Wireless Internet Services

Enterprise WiFi Solutions

Approx Price: Rs 1 / Unit 
Minimum Order Quantity: 1 Unit
Setting up a robust Wi-Fi network for your business doesn't have to be a nerve-wrecking experience. CIO.com looks at seven key factors you need to consider, including access points, frequency bands, network management. There's a big disparity between the cost of consumer access points (AP) with business-centric models from leading brands such as Aruba, Cisco and Ruckus Wireless. Confused by what may appear to be similar specifications, small businesses may opt for cheaper consumer-grade Wi-Fi APs that are, in fact, inadequate for the task at hand.

Tata Wi Fi Services

Approx Price: Rs 2,000 / Unit 

Wi-Fi (or WiFi) is a local area wireless computer networking technology that allows electronic devices to connect to the network, mainly using the 2.4 gigahertz (12 cm) UHF and 5 gigahertz (6 cm) SHF ISM radio bands.

The Wi-Fi Alliance defines Wi-Fi as any "wireless local area network" (WLAN) product based on the Institute of Electrical and Electronics Engineers' (IEEE) 802.11 standards.[1] However, the term "Wi-Fi" is used in general English as a synonym for "WLAN" since most modern WLANs are based on these standards. "Wi-Fi" is a trademark of the Wi-Fi Alliance. The "Wi-Fi Certified" trademark can only be used by Wi-Fi products that successfully complete Wi-Fi Alliance interoperability certification testing.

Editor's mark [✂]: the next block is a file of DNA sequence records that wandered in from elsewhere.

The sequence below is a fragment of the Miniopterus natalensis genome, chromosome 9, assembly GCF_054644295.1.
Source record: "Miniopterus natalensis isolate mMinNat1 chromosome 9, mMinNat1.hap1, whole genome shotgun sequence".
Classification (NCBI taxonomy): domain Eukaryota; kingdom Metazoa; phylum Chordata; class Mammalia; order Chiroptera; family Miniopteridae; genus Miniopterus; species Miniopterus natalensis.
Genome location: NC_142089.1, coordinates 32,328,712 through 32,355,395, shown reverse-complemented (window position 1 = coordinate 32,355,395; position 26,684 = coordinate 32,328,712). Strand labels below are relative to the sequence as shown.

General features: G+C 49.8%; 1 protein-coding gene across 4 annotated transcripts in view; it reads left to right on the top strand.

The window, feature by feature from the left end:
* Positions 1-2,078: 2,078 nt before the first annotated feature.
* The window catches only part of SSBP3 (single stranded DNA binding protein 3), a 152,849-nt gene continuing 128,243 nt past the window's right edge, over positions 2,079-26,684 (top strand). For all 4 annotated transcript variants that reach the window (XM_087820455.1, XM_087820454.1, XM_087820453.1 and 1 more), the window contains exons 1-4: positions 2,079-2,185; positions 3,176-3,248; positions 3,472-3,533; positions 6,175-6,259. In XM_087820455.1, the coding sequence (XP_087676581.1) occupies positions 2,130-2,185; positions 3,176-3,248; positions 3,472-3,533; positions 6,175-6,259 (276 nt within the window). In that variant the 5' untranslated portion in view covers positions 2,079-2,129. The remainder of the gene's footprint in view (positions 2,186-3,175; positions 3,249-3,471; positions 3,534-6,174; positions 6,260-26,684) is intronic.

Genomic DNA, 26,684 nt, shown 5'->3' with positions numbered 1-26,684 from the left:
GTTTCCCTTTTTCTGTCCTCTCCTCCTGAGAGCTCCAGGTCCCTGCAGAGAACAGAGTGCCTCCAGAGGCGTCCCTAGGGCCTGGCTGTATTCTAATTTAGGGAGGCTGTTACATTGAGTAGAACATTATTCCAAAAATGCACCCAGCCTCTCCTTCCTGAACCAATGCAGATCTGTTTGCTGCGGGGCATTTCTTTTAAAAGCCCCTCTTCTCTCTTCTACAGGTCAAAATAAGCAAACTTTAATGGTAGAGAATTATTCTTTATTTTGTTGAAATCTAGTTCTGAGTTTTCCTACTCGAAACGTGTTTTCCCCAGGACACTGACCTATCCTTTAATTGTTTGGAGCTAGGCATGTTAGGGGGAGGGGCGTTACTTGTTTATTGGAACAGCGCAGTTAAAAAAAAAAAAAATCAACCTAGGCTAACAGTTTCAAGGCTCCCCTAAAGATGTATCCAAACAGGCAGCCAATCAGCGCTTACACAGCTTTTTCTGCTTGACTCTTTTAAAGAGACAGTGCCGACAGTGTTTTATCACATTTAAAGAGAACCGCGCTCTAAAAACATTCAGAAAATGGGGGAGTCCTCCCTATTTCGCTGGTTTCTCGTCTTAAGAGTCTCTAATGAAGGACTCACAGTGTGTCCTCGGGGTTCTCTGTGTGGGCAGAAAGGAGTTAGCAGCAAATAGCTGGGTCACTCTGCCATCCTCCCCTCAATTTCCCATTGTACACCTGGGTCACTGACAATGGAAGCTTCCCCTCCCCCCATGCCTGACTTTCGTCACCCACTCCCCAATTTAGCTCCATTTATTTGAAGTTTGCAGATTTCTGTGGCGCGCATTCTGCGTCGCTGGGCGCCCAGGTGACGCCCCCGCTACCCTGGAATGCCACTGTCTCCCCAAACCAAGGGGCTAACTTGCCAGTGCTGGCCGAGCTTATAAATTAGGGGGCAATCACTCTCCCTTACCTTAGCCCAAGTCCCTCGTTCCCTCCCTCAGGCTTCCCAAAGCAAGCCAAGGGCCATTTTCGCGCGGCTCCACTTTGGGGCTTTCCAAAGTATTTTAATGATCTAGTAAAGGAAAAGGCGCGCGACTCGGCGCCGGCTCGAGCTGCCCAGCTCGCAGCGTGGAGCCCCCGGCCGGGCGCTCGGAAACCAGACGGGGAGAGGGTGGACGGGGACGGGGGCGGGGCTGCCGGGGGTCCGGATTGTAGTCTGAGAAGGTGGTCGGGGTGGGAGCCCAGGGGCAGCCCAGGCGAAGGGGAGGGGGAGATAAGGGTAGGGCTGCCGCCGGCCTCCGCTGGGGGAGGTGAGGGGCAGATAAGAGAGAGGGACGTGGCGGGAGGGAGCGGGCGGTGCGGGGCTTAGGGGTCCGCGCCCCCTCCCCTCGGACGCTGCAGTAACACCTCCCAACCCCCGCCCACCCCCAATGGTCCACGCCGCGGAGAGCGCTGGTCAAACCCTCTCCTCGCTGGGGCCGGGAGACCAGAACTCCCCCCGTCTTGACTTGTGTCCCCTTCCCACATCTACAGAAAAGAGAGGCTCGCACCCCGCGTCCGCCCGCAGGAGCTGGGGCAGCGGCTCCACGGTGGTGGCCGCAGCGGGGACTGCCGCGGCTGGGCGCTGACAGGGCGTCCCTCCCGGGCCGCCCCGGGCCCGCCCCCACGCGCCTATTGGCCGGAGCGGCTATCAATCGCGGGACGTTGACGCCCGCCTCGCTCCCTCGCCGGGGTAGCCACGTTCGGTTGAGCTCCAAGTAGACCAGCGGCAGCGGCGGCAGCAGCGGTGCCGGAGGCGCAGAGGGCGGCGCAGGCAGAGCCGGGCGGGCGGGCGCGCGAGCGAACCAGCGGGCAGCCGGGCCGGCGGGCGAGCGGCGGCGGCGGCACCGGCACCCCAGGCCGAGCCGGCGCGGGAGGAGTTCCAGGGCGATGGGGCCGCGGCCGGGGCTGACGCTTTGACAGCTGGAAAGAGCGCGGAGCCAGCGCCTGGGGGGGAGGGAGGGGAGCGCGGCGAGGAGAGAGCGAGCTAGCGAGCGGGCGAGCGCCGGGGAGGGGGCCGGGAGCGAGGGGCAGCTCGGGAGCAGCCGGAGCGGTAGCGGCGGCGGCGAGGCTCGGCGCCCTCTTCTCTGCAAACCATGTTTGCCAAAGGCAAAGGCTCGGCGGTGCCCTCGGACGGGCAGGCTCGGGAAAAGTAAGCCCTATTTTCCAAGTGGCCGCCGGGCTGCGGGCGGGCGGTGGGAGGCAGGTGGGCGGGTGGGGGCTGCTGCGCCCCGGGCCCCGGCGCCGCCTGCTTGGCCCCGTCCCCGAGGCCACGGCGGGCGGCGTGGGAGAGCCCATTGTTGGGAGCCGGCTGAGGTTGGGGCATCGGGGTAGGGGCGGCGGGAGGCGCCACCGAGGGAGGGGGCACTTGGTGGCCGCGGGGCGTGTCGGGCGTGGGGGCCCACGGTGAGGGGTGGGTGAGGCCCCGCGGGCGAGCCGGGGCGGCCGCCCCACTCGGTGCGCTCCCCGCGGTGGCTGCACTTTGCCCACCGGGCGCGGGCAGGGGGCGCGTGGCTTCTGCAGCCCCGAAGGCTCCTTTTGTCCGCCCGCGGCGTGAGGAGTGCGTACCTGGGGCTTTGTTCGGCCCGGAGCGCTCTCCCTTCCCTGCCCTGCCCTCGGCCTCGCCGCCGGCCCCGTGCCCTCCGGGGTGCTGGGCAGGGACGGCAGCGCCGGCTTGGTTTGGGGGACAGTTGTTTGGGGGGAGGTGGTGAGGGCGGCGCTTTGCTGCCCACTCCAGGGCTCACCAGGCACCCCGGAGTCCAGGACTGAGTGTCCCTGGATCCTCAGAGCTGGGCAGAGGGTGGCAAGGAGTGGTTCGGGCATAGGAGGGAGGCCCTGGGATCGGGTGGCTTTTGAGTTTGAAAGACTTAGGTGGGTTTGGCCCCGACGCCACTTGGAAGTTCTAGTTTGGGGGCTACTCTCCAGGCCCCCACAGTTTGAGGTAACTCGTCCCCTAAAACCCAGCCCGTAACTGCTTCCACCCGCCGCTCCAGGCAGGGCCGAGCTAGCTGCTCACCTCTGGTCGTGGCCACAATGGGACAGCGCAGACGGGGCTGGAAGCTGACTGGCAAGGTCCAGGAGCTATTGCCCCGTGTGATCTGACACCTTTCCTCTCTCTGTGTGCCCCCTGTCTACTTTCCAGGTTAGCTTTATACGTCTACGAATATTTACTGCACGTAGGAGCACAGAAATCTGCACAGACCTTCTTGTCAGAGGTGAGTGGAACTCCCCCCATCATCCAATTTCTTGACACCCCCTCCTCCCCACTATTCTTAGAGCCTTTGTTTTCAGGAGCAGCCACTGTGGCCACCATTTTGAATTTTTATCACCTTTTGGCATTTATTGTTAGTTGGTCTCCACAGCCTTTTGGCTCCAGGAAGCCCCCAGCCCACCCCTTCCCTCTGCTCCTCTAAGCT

Many devices can use Wi-Fi, e.g. personal computers, video-game consoles, smartphones, digital cameras, tablet computers and digital audio players. These can connect to a network resource such as the Internet via a wireless network access point. Such an access point (or hotspot) has a range of about 20 meters (66 feet) indoors and a greater range outdoors. Hotspot coverage can be as small as a single room with walls that block radio waves, or as large as many square kilometres achieved by using multiple overlapping access points.

Wi-Fi can be less secure than wired connections, such as Ethernet, precisely because an intruder does not need a physical connection. Web pages that use TLS are secure, but unencrypted internet access can easily be detected by intruders. Because of this, Wi-Fi has adopted various encryption technologies. The early encryption WEP proved easy to break. Higher quality protocols (WPA, WPA2) were added later. An optional feature added in 2007, called Wi-Fi Protected Setup (WPS), had a serious flaw that allowed an attacker to recover the router's password.[2] The Wi-Fi Alliance has since updated its test plan and certification program to ensure all newly certified devices resist attacks.

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